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Millennial Review started as a simple Tumblr page in 2015 with a small goal, support Bernie Sanders. He was a relatively unknown curmudgeonly socialist from Vermont. Exactly what we were looking for.

Well, maybe not exactly, but the closest thing we’d seen in American politics in our lifetime. In the months that followed we connected tens of thousands of committed activists, thinkers, and posters. Millions of impressions later, we’re still championing the vision of justice which attracted us to Bernie Sanders to begin with.

Outside of producing leftist content co-founder Trevor Memmott is a PhD candidate at Indiana University School of Environmental and Public Affairs. And co-founder Justin Ackerman is a law student at UCLA School of Law. Both are committed socialists, avid readers, prolific podcast listeners and hope you take the time to read a bit, listen a bit, support the cause and most importantly spread the message!

Medicare for All is the Solution to Rural Medicine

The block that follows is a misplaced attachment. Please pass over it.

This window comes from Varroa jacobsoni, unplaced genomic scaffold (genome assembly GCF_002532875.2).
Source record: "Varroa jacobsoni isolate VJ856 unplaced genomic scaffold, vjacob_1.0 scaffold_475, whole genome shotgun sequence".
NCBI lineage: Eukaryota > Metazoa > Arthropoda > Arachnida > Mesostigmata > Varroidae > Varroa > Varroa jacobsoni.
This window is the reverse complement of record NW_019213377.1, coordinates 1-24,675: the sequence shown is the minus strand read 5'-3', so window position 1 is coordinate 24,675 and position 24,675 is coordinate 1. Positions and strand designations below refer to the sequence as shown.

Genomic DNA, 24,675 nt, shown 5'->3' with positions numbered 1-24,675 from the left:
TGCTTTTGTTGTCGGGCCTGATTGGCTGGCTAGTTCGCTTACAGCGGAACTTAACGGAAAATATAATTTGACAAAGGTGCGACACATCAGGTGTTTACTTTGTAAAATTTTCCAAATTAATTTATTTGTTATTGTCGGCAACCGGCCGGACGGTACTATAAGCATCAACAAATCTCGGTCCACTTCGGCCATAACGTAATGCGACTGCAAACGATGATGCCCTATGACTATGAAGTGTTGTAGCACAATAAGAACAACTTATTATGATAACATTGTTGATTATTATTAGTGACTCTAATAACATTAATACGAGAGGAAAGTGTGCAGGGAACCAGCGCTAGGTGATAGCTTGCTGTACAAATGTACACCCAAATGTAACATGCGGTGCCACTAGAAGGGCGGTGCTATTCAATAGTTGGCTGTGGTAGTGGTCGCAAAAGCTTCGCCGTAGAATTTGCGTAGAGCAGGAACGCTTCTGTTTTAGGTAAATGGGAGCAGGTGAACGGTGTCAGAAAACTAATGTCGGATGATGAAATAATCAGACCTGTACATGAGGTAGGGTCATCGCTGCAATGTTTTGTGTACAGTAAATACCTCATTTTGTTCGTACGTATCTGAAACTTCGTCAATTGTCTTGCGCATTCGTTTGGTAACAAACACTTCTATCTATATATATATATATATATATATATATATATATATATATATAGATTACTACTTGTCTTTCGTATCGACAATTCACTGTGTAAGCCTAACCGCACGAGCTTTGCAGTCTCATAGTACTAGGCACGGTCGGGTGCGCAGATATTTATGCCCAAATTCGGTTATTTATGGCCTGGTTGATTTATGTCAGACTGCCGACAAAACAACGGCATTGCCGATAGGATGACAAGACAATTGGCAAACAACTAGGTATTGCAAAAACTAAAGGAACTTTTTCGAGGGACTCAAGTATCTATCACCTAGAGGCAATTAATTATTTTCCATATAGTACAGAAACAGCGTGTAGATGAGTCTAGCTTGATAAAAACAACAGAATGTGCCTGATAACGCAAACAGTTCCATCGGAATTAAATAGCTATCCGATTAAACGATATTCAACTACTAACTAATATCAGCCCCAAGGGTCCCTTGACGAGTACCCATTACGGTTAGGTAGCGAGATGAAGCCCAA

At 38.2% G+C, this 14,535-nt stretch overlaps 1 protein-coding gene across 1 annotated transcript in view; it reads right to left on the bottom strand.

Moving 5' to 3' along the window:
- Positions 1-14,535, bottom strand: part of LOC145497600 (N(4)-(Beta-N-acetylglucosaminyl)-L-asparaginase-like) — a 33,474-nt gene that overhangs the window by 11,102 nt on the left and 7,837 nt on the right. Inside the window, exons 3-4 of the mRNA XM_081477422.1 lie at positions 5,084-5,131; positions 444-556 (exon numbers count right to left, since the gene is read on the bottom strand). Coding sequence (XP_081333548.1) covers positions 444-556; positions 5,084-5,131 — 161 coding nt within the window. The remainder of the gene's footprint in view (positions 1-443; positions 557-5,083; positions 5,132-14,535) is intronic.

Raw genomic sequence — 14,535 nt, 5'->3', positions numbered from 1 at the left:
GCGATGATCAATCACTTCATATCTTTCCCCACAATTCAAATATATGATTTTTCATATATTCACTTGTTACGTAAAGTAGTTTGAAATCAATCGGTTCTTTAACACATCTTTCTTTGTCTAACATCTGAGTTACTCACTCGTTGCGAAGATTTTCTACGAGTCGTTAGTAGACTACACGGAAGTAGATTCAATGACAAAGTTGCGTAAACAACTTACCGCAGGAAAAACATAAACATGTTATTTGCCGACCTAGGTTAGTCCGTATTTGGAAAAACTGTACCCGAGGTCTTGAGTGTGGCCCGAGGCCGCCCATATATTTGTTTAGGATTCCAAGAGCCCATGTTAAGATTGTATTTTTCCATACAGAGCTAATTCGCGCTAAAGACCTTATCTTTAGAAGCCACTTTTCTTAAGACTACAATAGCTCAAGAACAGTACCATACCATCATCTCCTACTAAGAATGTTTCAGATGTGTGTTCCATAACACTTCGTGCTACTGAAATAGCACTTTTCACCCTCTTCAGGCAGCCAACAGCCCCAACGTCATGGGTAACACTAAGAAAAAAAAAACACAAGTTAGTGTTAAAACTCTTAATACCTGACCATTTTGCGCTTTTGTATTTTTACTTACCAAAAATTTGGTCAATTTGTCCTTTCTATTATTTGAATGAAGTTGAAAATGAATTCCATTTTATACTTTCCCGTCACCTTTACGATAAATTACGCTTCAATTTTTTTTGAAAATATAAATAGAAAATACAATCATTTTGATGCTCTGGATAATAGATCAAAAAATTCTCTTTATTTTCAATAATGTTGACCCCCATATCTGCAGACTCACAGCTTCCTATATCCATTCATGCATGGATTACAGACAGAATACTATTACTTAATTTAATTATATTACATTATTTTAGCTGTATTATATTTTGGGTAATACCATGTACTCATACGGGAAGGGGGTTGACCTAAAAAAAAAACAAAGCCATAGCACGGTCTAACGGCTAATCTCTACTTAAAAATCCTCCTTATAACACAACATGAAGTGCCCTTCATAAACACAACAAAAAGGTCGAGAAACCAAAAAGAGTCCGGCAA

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One of the great under discussed crisis in this country is the plight of rural healthcare. All around the country hospitals and clinics are closing, and patients are going without much needed care. Additionally, those who do receive care in rural areas, often receive worse care, experience worse outcomes and pay more money for the pleasure.

One massive benefit of Medicare for All is the fact it places rural medicine under the control of the federal government, one of the few entities capable of delivering quality care to rural Americans despite the cost. The same is true of poor Americans, as Bernie Sanders points out on Twitter whenever he gets the chance.

The dynamic for rural America and low-income Americans is largely the same. A profit driven healthcare system simply can’t and won’t deliver quality care to those who can’t afford it. But a Medicare for All system does just that, and at a fraction of the price. Over the next 10 years Americans will spend an estimated $32+ trillion dollars on healthcare expenses. Under a Medicare for All system, that number decreases to $30 trillion dollars.

This is largely because as a national healthcare system Medicare will have increased bargaining power, and the ability to negotiate for lower drug prices, lower procedure prices, and there will be less administrative costs in general.

All this ensures that both rural and low-income Americans continue to get quality care, or in many cases have access to quality care for the first time. As it stands now, care simply isn’t profitable for healthcare providers. And since our system is built on profit, not health, millions go without.


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